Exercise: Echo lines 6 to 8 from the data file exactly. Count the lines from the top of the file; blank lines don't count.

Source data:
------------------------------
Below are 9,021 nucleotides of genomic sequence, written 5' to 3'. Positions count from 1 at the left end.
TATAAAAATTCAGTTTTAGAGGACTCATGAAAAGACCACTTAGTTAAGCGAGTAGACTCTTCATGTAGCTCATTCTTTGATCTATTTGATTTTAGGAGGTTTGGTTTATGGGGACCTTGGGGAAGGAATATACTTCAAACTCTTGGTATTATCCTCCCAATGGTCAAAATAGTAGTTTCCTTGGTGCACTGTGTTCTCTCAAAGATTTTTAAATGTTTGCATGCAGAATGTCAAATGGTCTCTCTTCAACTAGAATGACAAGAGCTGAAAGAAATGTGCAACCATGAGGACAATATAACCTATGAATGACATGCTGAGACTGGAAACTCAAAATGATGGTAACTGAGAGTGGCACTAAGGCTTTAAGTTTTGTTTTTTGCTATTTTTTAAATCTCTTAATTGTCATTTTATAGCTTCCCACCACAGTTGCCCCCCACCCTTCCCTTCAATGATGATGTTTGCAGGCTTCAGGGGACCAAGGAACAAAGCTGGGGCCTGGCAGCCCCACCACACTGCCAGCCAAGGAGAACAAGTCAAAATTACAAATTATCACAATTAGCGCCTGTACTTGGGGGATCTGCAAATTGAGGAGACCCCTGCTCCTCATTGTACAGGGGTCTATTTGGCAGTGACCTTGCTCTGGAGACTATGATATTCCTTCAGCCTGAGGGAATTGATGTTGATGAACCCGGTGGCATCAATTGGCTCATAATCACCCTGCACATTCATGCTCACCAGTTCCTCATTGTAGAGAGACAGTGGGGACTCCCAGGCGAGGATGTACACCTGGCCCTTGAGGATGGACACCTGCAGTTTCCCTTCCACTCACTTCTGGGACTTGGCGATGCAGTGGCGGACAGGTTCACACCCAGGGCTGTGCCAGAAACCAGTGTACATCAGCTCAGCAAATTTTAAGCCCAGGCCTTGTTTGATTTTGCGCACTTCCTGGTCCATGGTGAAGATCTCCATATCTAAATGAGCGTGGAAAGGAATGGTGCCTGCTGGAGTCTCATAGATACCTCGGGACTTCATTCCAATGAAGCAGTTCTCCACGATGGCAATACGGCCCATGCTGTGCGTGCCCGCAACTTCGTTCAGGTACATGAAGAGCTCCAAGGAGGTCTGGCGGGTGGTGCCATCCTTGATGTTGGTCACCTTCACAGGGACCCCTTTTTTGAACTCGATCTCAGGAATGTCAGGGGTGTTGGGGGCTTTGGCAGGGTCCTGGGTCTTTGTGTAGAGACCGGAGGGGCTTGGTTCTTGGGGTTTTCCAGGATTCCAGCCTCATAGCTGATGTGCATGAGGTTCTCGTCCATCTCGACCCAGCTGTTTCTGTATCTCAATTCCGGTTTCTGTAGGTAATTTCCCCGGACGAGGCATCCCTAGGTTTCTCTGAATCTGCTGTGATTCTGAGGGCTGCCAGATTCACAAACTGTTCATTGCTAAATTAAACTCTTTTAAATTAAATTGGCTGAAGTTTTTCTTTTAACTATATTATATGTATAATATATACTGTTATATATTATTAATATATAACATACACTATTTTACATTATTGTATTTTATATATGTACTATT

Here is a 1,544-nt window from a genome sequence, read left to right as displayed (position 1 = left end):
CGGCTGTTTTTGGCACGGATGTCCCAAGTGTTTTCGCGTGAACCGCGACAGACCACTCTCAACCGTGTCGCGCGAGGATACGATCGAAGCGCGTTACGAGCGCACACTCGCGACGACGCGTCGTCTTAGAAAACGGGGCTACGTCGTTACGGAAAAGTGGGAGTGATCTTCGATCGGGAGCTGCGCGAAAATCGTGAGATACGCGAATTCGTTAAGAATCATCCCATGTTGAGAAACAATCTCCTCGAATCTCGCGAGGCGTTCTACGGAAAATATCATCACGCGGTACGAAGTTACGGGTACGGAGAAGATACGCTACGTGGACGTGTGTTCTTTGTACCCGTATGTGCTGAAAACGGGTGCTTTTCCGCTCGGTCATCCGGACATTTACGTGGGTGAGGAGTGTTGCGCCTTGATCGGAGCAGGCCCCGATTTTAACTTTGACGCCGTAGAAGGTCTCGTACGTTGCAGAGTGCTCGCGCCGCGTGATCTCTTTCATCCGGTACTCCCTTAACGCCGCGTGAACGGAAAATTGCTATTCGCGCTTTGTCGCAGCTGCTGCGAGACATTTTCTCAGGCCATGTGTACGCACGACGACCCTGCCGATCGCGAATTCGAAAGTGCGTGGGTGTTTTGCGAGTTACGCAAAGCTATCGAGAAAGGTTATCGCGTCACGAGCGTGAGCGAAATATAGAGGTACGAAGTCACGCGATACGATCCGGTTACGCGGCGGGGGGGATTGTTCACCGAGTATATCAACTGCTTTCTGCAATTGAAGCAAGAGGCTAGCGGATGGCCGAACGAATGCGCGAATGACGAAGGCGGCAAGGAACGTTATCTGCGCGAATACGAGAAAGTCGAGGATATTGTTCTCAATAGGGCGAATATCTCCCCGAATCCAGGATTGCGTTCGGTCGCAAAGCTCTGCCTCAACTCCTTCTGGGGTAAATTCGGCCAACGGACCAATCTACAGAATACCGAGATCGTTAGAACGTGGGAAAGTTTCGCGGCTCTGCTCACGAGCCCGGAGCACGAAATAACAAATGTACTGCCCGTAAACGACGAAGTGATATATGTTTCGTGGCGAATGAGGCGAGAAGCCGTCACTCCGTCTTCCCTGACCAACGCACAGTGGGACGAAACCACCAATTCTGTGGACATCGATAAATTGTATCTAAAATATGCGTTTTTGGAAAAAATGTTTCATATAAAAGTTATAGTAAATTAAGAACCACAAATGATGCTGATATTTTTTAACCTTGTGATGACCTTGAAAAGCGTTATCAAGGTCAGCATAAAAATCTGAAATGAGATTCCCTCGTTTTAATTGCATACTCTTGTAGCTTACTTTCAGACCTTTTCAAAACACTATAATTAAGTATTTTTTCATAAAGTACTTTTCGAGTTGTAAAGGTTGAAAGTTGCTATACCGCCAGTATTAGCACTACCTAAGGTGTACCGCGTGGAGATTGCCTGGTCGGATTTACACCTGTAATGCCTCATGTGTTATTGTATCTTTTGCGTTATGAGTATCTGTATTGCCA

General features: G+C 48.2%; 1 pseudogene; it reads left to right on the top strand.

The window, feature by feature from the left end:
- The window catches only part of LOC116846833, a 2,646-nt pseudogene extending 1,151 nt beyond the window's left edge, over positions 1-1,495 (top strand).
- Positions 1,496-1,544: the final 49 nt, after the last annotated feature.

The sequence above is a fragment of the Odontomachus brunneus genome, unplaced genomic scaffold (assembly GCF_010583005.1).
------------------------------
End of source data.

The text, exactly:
The window, feature by feature from the left end:
- The window catches only part of LOC116846833, a 2,646-nt pseudogene extending 1,151 nt beyond the window's left edge, over positions 1-1,495 (top strand).
- Positions 1,496-1,544: the final 49 nt, after the last annotated feature.